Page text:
Post Millennial Trauma Part 2: Ginger Snaps (2001)
Second up on my dispiriting trek through what passes for Horror in the 21st Century, and I do have to say, that so far this is one of the easier series that I’ve inflicted on myself. To begin with, I’m not at the whim of a complete catalogue by one director, so can avoid any bad periods, and secondly the only constraint I’ve got is that it has to be a really good film released from in the year in question. Luckily, I can fudge dates a wee bit to include things like Ginger Snaps as 2001, or even Audition as 2000, but on the whole, I’m feeling very confident about finishing this one.
If only I hadn’t picked horror…
It’s funny, because if, back in 1999, I’d have picked one subgenre of horror that I would have bet on really struggling in the 21st Century, then I’d have comfortably gone for Werewolf movies. The 80’s turned out some classics, as with everything in cinema in the 80’s, but the 90’s was atrocious. Yet the 21st Century turned out 2 of my favourites in the first 3 years, unfortunately Twilight came along to make them some kind of ethnic paedophile (like with everything in Twilight) but up until then there were some surprisingly acceptable entries. Ginger Snaps, I have to say, was probably the best of them, although I can always find a lot of love for Dog Soldiers. I love this film so much that I did actually consider putting it in my best of the decade for North America, but there are a couple of minor flaws to it that made me take it out. In hindsight, I should probably have have left it in, because it is an immense film.
Katherine Isabelle plays Ginger Fitzgerald, the elder of two socially inept Canadian high school girls. Emily Perkins plays her sister Bridget. They live a thoroughly depressing suburban life in a house dominated by Mimi Rogers utterly insane mother. To keep things interesting, the girls practise special effects and stage a huge amount of incredibly messy deaths that they then film for a school project. Soon enough their humdrum life spirals out-of-order when Ginger gets bitten by a wild beast that’s doing the rounds and begins a slow and messy transformation into a werewolf. Bridget, aided by Kris Lemeche’s (an actor I really like that needs more work) Sam is desperate to stave off the inevitable. The film climaxes in a show down between Bridget and a fully transformed Ginger.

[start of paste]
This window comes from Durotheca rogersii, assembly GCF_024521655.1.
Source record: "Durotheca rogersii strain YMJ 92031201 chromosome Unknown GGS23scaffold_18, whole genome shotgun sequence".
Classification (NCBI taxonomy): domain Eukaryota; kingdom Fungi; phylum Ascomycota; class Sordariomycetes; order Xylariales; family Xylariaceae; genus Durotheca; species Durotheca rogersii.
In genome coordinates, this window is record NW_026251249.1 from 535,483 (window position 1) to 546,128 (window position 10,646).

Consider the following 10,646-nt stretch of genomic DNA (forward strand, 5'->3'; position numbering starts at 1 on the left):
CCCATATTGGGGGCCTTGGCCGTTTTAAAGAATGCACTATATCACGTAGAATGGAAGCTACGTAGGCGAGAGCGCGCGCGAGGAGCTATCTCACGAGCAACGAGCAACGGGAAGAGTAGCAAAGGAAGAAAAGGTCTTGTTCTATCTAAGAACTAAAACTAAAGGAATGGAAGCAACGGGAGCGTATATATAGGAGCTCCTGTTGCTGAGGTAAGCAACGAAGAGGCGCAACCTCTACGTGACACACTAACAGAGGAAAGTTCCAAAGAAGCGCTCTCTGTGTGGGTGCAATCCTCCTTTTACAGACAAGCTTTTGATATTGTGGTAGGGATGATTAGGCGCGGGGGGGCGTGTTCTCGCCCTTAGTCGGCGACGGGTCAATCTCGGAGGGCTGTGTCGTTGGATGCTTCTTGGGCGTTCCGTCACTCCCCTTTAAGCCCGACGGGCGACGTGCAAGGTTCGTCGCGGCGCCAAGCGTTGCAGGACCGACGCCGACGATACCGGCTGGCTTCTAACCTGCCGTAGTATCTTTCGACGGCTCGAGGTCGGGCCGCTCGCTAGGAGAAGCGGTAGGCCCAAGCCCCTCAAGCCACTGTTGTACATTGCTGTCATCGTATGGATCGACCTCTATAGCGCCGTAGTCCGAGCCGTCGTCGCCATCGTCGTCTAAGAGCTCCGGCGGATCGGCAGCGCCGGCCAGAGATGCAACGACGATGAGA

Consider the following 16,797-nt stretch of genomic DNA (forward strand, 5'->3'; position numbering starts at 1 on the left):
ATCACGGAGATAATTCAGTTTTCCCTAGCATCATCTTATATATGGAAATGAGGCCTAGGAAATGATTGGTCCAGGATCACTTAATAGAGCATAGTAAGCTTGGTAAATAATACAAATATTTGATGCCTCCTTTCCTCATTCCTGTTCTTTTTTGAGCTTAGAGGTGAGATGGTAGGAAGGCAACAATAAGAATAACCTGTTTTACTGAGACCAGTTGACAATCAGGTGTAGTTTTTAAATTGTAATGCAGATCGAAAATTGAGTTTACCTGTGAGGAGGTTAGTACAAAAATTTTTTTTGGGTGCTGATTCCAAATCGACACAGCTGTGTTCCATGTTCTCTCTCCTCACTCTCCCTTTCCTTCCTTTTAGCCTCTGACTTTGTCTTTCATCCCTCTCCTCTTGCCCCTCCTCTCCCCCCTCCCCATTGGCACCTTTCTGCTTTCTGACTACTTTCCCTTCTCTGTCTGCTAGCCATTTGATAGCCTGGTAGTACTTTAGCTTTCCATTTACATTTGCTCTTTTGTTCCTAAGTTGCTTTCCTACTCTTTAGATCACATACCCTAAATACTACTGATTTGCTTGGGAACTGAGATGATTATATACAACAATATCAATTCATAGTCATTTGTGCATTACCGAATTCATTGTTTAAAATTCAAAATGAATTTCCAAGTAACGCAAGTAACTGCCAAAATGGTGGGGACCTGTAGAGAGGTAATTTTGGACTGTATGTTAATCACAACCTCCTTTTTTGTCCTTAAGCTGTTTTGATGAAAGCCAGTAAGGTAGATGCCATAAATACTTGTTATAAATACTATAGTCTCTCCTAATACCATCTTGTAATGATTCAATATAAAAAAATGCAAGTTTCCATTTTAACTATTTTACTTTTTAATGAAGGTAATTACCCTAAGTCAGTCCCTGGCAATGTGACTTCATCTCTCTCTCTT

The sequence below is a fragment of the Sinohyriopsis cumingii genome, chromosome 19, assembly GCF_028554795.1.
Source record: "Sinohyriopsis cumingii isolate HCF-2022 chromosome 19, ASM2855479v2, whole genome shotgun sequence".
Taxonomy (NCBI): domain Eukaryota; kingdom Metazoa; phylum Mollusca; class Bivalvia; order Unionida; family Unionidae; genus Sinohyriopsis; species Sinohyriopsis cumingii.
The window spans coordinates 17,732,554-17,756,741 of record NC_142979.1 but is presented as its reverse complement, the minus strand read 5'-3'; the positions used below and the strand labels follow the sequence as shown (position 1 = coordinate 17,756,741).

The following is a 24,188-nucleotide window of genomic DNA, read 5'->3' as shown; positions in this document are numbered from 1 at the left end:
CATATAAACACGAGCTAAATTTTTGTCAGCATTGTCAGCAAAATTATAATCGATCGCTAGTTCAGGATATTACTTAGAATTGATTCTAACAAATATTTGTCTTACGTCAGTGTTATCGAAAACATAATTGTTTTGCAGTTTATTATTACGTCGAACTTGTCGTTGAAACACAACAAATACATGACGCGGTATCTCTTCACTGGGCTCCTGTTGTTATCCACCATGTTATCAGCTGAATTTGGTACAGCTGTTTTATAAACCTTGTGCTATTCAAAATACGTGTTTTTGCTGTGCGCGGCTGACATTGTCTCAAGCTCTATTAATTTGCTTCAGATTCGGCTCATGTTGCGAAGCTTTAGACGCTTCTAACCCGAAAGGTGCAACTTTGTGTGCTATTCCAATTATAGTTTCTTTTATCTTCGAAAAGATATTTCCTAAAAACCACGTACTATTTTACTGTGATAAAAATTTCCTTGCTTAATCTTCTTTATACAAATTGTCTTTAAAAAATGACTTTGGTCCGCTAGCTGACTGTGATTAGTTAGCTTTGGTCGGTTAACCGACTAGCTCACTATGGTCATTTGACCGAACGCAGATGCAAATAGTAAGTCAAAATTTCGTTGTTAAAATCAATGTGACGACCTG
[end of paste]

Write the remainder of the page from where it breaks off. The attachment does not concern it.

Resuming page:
This is a werewolf film with a difference. I’m not going to waffle on about “Werewolf= menstruation” too much, although it’s true, but I am going to say that the writing in Ginger Snaps is, for the most part, razor sharp, and they brilliantly depower the werewolf myth on the first appearance of the wolf: it’s flattened by Sam’s truck. Bridget’s cures for Ginger work on the basis of homeopathy and not mythology, and are, at best, only partially effective. The film doesn’t ever get ahead of itself, and each stage of Ginger’s transformation is brilliantly handled with clever makeup and a sterling performance from Isabelle.
There are two other strengths to the writing that nobody ever talks about (being more concerned with the aforementioned werewolf=period stuff). The first is the dialogue. It’s no stretch of hyperbole to say that the dialogue in Ginger Snaps is electric. I particularly like the exchange when the girls play “Search and Destroy”. They pick one female target and then Bridget ruthlessly character assassinates her. I love the exchanges in this sequence, particularly:
Ginger: Basic pleasure model?
Brigitte: Your standard cum-buckety date bait.